Monday, April 11, 2016

Martian Chess showed me the secret of the pyramids

Martian Chess was the first game that really got me into the Looney Pyramid system.

At the time, a lot of my experience with Looney Labs have been through Fluxx and Aquarius. Which are still games that I do enjoy but the pyramids and Martian Chess definitely opened up a different side of the company to me.

Fluxx is, of course, a very random game and Aquarius, while it is solid, is still very light. Martian Chess, on the other hand, is an abstract with no random elements whatsoever. It has some definite depth and strategy.

I did a fairly detailed review of the game about eleven years ago ( but here's a general overview. You have three different pieces with different movements, up to the Queen who moves like a chess queen. Captured pieces go in your score pile with the most points winning.

Ah, but there's a clever bit and it's a good one. No one owns any particular pieces per se. Instead, you own part of the board and every piece on your part is under your control. (And, no, you can't capture your own pieces. Thanks for trying) So every piece you use to capture then belongs to an opponent. 

Oh and there are a wide variety of board layouts to accommodate different numbers of players. Personally, I prefer a simple four by eight two-player game but it's cool how many options there are. The boards made out of rhombuses are neat.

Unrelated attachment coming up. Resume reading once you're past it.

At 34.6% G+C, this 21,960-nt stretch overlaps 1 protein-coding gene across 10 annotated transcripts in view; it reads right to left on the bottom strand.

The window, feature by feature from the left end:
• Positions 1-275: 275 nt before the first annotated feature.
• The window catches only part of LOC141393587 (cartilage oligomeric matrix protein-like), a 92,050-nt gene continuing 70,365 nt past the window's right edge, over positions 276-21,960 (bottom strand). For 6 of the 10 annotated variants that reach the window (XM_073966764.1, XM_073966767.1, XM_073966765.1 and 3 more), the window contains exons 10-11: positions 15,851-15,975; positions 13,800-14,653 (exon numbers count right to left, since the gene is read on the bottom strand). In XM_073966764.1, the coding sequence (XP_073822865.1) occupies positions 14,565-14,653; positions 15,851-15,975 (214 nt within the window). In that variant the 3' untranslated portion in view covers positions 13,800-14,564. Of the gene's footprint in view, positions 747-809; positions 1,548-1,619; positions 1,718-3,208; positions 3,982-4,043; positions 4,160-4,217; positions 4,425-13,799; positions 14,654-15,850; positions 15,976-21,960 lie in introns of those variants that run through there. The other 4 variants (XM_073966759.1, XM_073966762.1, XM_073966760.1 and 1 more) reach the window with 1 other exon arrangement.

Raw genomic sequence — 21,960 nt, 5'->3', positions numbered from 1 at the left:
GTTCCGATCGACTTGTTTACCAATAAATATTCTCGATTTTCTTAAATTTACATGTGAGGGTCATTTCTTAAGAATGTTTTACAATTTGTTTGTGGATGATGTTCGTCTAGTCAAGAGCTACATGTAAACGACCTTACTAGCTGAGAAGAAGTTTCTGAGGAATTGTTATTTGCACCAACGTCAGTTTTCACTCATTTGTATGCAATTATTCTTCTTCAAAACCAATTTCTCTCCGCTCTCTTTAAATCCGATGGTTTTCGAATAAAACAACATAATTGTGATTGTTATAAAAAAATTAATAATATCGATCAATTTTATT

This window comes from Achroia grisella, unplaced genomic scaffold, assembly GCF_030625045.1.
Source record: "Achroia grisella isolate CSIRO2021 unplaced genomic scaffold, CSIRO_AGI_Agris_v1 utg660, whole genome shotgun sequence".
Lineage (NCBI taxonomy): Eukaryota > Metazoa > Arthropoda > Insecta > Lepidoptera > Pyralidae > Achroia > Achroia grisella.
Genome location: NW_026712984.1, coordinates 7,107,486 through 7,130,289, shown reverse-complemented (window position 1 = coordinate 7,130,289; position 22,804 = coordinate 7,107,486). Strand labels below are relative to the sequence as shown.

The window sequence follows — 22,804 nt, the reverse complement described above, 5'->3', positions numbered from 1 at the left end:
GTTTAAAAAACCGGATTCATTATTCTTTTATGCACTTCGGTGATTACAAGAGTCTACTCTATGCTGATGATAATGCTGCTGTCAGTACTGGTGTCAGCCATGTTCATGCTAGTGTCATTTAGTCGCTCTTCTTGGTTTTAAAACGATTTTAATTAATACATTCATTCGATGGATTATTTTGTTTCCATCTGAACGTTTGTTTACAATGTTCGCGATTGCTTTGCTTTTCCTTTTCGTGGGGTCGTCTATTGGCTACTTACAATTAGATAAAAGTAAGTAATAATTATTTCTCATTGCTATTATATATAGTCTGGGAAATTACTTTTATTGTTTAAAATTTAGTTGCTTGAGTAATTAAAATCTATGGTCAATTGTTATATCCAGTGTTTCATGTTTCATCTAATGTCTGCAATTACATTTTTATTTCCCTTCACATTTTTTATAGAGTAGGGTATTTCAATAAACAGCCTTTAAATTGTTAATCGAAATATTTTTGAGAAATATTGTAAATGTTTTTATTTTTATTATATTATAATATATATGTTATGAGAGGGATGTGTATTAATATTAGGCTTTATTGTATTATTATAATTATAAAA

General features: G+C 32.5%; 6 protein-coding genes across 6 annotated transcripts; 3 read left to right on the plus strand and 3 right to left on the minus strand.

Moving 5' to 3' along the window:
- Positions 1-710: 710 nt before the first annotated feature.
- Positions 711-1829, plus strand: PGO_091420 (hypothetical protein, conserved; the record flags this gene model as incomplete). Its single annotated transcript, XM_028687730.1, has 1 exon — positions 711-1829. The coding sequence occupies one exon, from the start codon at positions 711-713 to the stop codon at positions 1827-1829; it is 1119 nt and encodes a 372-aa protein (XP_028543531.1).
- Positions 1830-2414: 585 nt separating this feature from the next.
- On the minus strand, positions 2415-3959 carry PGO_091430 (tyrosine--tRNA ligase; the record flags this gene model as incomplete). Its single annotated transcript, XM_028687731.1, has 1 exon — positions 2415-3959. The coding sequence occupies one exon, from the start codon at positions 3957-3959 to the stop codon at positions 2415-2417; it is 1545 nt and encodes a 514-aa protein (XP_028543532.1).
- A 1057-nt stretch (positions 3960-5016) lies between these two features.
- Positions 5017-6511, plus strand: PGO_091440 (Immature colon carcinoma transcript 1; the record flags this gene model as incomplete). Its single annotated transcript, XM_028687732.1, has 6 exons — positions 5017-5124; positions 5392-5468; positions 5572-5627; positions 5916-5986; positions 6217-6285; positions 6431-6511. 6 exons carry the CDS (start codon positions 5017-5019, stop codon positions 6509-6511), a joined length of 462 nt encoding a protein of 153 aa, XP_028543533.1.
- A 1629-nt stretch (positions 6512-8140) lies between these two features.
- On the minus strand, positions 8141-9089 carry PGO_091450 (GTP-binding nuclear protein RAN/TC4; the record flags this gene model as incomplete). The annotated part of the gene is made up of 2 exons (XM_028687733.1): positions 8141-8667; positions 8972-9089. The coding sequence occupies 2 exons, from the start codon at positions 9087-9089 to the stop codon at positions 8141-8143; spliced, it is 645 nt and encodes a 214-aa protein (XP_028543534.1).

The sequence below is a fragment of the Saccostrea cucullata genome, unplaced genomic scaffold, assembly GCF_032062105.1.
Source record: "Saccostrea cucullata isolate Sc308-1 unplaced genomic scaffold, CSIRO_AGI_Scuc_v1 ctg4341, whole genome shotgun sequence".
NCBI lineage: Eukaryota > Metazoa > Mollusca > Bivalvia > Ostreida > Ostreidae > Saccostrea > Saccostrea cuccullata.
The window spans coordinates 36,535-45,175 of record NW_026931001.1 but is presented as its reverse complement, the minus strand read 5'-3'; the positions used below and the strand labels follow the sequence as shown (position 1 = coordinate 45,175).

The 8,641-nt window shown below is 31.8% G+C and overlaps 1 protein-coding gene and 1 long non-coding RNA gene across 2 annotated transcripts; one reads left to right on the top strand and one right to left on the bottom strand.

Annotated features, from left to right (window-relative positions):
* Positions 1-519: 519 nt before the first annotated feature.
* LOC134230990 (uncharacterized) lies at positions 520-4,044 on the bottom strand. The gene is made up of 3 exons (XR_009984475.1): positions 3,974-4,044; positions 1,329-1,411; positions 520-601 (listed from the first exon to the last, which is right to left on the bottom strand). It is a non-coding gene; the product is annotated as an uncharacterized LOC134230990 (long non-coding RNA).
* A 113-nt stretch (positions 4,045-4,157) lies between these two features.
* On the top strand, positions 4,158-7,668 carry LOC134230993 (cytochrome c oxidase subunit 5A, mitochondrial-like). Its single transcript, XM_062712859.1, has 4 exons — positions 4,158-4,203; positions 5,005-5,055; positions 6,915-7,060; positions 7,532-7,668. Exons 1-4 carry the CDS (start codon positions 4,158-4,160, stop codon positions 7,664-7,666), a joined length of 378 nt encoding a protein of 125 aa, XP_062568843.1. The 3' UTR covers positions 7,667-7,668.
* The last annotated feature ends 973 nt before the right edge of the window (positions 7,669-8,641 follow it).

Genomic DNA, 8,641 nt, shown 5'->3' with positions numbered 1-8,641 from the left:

All that said, the sparkle has worn off Martian Chess for me since I wrote that review in 2005. It became too easy for games to descend into almost null moves, making stalemates. (I have read suggestions on how to deal with that, including the first player to eighteen points winning, since they have the majority of the possible points and will win anyway)

I also got into Go which changed my tastes in abstracts. I came to like stones on the board with the flow of the game always mov my forward more than moving pieces.

I also went on to learn other pyramid games that are, quite frankly, better. Volcano, as a clear example, is another pure abstract that is a better game and makes better use of the unique nature of the pyramids.

Still, Martian Chess is an interesting game. Players owning the board, not the pieces is a very neat idea. And it did help me get into the pyramids, which has never stopped being rewarding.

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